Top five mental health tips for dentists


There are a lot of good generic resources out there to help people look after their mental wellbeing, but what about advice tailored for dentists? As part of October’s Mental Health Month, we spoke with a psychologist for her top tips specific for dentists.

There’s no doubt 2020 has been a big year for everyone.

In addition to the continued health threat posed by COVID-19, there has been an underlying strain felt by the dental profession in such customer-facing, caring roles.

Here’s a psychologist’s top five tips and resources for dentists to identify, treat and prevent signs of fatigue before they lead to burn out and impact mental health.

1. Manage anxiety by finding ways to share it

For dentists, more often than not, patients are attending because they know that they have to and can be anxious, often managing fear around painful treatments in the past, or even nervous about cost.

Naturally, this can impact the enjoyment of a dentist’s day as they work to soothe and allay those fears, whilst also managing many other responsibilities. For many dentists, the care for patients begins well in advance of taking a look at their teeth.

“It’s natural to sometimes feel emotionally drained, or unable to switch off at the end of a demanding working day, which makes your own self-care crucial,” says Bupa psychologist Chanel Nesci.

“It’s important on these days to spend time acknowledging your own thoughts and needs, to help you manage the time and effort you put in to helping your patients feel calm and comfortable.”

Ms Nesci recommends regularly checking in on yourself and your team and trying to incorporate a debriefing session after any particularly difficult days or interactions. This helps both you and the team to clarify what has happened, assists in continuous learning and can highlight any need for support.

2. If you need support or someone to talk to, try the Dental Practitioner Support line

This service is the first national 24/7 telephone and online service available for dental practitioners and is completely anonymous. You can also use this service if you’re worried about the mental health of a colleague and not sure what to do.

Proactively reaching out for help can make a big difference to how we feel. Find out more here: https://www.dentalboard.gov.au/News/2020-07-06-Support-for-dental-practitioners-is-here.aspx

3. Pace yourself and carve out mini moments in time

Not only are dentists juggling patient emotions whilst performing tricky procedures – they do this while managing a high volume of patients and keeping to schedule.

While it can be tempting to keep a brisk pace with back-to-back appointments, it’s also helpful to carve out dedicated time in the day to give yourself some time for yourself, to eat, switch off, or do something you enjoy, even if this is brief. These breaks can be crucial to relieving physical tension in the body as well as emotional tension.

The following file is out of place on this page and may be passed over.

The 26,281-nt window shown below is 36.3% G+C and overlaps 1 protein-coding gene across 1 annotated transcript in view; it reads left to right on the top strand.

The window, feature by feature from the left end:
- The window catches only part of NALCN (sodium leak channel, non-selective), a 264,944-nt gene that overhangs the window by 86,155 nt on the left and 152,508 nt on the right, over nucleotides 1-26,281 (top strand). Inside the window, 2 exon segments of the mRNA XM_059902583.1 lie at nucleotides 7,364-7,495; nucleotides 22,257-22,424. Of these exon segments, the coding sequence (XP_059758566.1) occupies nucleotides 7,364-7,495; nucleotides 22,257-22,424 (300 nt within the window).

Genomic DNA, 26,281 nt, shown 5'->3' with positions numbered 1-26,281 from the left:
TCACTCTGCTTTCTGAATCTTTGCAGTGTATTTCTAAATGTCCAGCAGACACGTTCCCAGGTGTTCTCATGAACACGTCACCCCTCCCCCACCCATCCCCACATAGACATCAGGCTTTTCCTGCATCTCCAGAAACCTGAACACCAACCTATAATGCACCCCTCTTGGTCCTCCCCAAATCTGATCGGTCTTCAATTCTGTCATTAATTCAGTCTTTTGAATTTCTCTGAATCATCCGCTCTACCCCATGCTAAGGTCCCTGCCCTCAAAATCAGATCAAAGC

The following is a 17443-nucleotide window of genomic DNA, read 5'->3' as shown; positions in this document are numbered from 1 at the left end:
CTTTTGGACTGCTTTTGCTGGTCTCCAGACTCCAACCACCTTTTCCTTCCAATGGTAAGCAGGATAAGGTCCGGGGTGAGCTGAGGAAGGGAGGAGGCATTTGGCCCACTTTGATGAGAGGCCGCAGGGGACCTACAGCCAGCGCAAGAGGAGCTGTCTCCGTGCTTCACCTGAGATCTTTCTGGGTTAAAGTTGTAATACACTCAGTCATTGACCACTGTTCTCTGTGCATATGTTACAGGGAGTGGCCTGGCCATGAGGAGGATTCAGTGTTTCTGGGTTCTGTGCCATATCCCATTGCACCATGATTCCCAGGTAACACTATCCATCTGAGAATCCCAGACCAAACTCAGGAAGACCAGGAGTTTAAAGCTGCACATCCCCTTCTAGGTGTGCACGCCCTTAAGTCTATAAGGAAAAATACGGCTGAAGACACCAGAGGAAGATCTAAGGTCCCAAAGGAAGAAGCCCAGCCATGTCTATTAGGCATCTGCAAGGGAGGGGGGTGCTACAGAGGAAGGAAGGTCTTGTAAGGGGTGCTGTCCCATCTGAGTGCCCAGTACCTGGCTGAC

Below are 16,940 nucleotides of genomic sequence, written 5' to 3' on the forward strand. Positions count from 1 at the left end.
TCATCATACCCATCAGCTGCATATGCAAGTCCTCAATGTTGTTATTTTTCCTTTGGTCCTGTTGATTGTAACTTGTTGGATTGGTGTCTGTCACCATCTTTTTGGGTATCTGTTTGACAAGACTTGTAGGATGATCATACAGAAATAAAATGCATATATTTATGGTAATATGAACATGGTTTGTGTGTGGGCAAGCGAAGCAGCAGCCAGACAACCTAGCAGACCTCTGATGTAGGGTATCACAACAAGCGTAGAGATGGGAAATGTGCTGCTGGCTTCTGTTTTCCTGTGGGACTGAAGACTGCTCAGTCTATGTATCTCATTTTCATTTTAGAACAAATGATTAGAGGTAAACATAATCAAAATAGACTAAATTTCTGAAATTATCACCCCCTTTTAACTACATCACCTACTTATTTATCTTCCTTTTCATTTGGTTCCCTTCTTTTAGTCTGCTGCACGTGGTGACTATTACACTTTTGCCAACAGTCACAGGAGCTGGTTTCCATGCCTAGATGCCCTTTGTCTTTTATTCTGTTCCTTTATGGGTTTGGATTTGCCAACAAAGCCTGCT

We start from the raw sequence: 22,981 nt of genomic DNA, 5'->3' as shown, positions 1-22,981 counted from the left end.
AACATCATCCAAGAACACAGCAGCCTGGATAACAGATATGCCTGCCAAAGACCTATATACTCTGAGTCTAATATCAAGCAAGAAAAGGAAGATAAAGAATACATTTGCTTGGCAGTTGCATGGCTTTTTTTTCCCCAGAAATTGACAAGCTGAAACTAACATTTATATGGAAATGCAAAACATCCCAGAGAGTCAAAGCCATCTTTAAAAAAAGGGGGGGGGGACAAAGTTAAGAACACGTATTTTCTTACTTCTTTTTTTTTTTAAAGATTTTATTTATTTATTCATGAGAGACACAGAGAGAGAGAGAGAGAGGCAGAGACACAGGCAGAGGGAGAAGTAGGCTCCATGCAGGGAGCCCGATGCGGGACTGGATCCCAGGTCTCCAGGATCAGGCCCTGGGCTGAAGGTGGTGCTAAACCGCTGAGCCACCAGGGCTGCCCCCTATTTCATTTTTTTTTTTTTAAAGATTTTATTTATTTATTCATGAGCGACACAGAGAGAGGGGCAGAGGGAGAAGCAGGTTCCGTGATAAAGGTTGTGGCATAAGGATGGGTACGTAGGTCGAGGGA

“It can be as simple as setting reminders in your phone or reminding each other as a team to take stretching breaks,” says Ms Nesci. “These mini-resets can help you recognise where you’re holding physical tensions and can also prompt you to actively try to let go of other things worrying you or on your mind.”

Practicing mindfulness, even if only briefly for five minutes, has been found to increase focus and productivity.

4. Connect with colleagues to swap stories and tips

It is also helpful to reach out for advice or a chat, to see how others in similar roles manage the busy days and swapping tips can be invaluable.

“Connecting with your colleagues and talking openly with one another at work can be incredibly beneficial for your own wellbeing, especially as our colleagues are often the people who truly understand our work-related experiences and can empathise with these,” says Ms Nesci.

Head to the Mental Block Facebook support group which is run by dentists for dentists and is a safe place to discuss stress with other dentists.

5. Create positive outcomes

Finally, practicing gratitude, especially in a busy role that is often challenging, can help us remember what we appreciate about the work that we do and why it’s important to us.

This is likely to be different for everyone, so take the time to identify and acknowledge the things about your role and work that you are grateful for. Thinking about why we pursued our careers in the first place can be a great place to start!

Practicing gratitude is a healthy habit that helps to build and maintain a positive frame of mind, strengthen and support relationships and enable us to maintain a mindset that can better help us to cope with the challenges we face throughout our lives.

Bupa is committed to supporting the mental health and wellbeing of our dental professionals and have a range of resources available to support you. Keep an eye out for these in our internal newsletters or ask your leader how to access them.